ALL were smoking and silent. Several spoke from the shadows as Rome stepped on the porch, and Rufe Stetson faced him a moment in the doorway, and laughed.
Seem kinder s'prised? " he said, with a searching look. " Wasn't lookin' for me? I reckon I'll s'prise sev'ral ef I hev good-luck."
The subtlety of this sent a chuckle of appreciation through the porch, but Rome passed in without answer.
Isom lay on his bed within the circle of light, and his face in the brilliant glow was white, and his eyes shone feverishly. " Rome," he said, excitedly, " Uncle Rufe's hyeh, 'n' they laywayed him, 'n'____________________ " He paused abruptly. His mother came in, and at her call the mountaineers trooped through the covered porch, and sat down to supper in the kitchen. They ate hastily and in silence, the mother attending their wants, and Rome helping her. The meal finished, they drew their chairs about the fire. Pipes were lighted, and Rufe Stetson rose and closed the door.
Thar's no use harryin' the boy," he said; "I reckon he'll be too puny to take a hand."
The mother stopped clearing the table, and sat on the rock hearth close to the fire, her withered lips shut tight about a lighted pipe, and her sunken eyes glowing like the coal of fire in its black bowl.
Now and then she would stretch her knotted hands nervously into the flames, or knit them about her knees, looking closely at the heavy faces about her, which had lightened a little with expectancy. Rufe Stetson stood before the blaze, his hands clasped behind him, and his huge figure bent in reflection. At intervals he would look with half-shut eyes at Rome, who Sat with troubled face outside the firelight. Across the knees of Steve Marcum, the best marksman in the mountains, lay the barrel of a new Winchester. Old Sam Day, Rufe's father-in-law and counsellor to the Stetsons for a score of years, sat as if asleep on the opposite side of the fireplace from the old mother, with his big square head pressed down between his misshapen shoulders.
"The time hev come, Rome." Rufe spoke between the puffs of his pipe, and Rome's heart quickened, for every eye was upon him.
Thar's goin' to be trouble now. I hear as how young Jasper hev been talkin' purty tall about ye-'lowin' as how ye air afeard O' him."
Rome felt his mother's burning look. He did not turn toward her nor Rufe, but his face grew sullen, and his voice was low and harsh. "I reckon he'll find out about that when the time comes," he said, quietly-too quietly, for the old mother stirred uneasily, and significant glances went from eye to eye. Rufe did not look up from the floor. He had been told about Rome's peculiar conduct, and, while the reason for it was beyond guessing, he knew the temper of the boy and how to kindle it. He had thrust a thorn in a tender spot, and he let it rankle. How sorely it did rankle he little knew. The voice of the woman across the river was still in Rome 5 ears. Nothing cuts the mountaineer to the quick like the name of coward. It stung him like the lash of an ox-whip then; it smarted all the way across the river and up the mountain. Young Jasper had been charging him broadcast with cowardice, and Jasper's people no doubt believed it. Perhaps his own did — his uncle, his mother. The bare chance of such a humiliation set up an inward rage. He wondered how he could ever have been such a fool as to think of peace. The woman's gossip had swept kindly impulses from his heart with a fresh tide of bitterness, and, helpless now against its current, he sullenly gave way, and let his passions loose to drift with it.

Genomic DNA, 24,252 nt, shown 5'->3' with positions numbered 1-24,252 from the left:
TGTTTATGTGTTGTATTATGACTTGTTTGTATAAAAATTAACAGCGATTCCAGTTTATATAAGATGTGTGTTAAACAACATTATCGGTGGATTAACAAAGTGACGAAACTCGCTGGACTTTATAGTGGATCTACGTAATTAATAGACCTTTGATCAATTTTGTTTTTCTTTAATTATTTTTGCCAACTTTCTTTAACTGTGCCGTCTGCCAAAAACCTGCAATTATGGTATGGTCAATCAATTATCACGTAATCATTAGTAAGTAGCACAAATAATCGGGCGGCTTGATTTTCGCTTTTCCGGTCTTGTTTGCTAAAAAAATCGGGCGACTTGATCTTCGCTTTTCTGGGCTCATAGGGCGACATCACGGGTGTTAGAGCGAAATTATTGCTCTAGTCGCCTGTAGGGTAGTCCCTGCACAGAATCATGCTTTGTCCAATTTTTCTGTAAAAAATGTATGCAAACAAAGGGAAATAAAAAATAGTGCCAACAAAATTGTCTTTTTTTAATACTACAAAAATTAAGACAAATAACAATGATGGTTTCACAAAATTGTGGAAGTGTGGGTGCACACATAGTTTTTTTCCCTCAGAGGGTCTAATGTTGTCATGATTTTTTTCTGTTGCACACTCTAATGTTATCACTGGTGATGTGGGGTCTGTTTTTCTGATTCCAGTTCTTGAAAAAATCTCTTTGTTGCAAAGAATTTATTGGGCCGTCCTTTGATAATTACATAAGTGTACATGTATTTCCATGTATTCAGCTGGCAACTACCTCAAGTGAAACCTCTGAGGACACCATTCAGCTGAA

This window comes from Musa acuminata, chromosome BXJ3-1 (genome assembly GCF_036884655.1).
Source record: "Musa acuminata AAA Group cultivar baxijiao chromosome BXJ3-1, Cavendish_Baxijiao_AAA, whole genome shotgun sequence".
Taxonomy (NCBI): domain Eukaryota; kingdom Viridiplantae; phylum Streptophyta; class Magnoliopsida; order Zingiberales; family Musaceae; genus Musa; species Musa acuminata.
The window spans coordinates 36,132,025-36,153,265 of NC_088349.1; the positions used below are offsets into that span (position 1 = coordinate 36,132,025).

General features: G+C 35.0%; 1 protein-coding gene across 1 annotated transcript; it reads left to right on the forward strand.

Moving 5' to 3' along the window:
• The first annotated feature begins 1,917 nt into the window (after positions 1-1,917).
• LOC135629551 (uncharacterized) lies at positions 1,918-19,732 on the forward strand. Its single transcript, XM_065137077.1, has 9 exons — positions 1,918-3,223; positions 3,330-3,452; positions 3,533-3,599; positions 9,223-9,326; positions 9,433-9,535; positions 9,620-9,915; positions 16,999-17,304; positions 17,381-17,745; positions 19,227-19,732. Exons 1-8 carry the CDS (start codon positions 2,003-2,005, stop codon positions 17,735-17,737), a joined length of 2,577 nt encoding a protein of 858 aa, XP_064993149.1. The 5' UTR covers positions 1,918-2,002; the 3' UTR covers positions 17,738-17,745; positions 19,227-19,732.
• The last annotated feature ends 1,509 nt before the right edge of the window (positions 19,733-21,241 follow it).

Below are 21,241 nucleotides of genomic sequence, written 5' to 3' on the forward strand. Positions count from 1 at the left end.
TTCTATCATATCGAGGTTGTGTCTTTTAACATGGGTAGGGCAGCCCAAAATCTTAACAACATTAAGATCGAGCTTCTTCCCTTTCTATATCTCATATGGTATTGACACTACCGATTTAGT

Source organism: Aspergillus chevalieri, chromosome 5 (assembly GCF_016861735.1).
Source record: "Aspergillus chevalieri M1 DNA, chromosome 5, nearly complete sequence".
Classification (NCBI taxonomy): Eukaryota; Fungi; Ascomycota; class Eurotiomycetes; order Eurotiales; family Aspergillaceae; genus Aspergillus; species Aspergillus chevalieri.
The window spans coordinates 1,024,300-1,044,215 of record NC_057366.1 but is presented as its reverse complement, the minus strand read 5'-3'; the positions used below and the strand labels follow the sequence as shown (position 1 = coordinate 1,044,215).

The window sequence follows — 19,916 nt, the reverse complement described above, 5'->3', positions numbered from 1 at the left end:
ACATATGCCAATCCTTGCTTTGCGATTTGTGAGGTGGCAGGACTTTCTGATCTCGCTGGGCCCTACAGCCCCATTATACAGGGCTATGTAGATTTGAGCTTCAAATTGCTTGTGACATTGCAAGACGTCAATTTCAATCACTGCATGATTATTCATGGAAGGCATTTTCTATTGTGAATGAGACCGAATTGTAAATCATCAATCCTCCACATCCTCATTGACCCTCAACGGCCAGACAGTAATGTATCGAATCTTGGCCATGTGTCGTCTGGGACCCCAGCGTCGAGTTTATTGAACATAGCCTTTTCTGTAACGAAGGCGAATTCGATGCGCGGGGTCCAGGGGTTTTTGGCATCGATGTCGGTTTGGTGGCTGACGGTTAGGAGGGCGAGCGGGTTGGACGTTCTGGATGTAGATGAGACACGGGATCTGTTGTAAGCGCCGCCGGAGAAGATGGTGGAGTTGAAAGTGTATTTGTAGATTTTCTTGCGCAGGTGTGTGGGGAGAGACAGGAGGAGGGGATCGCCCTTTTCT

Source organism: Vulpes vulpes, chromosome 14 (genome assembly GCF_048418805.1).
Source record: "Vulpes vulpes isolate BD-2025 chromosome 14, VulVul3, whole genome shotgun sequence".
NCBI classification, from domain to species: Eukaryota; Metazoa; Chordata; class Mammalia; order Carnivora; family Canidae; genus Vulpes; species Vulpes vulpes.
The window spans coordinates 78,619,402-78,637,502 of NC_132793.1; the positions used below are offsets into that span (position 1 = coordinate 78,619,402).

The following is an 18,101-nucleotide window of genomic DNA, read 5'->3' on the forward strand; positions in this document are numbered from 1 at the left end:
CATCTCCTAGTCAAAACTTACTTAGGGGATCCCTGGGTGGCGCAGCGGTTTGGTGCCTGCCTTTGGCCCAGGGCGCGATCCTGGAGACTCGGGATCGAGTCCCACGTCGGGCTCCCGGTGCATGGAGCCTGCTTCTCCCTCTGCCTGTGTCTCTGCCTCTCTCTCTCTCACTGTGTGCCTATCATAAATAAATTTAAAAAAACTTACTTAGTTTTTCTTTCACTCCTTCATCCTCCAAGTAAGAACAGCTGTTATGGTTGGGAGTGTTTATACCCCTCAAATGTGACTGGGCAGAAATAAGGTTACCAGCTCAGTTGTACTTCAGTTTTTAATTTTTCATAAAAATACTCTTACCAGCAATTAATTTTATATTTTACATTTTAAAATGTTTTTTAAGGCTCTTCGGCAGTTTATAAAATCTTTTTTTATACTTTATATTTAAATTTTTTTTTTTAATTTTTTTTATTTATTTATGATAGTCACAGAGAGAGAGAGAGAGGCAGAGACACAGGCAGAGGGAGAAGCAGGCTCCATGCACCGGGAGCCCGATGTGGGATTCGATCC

"Whar d' ye git the guns, Rufe? " Steve was testing the action of the Winchester with a kindling look, as the click of the locks struck softly through the silence.
"Jackson; 'way up in Breathitt, at the eend of the new road."
"No wonder y'u've been gone so long."
"I had to wait thar fer the guns, 'n' I had to travel atter dark comm' back, 'n' lay out'n the bresh by day. Hit's full eighty mile up thar."
"Air ye shore nobody seed ye?"
The question was from a Marcum, who had come in late, and several laughed. Rufe threw back his dusty coat, which was ripped through the lapel by a bullet.
They seed me well 'nough fer that," he said, grimly, and then he looked toward Rome, who thought of old Jasper, and gave back a gleam of fierce sympathy. There were several nods of approval along with the laugh that followed. It was a surprise-so little consideration of an escape so narrow-from Rufe; for, as old Gabe said, Rufe was big and good-natured, and was not thought fit for leadership. But there was a change in him when he came back from the West. He was quieter; he laughed less No one spoke of the difference; it was too vague; but every one felt it, and it had an effect. His flight had made many uneasy, but his return, for that reason, brought a stancher fealty from these; and this was evident now. All eyes were upon him, and all tongues, even old Sam's, waited now for his to speak.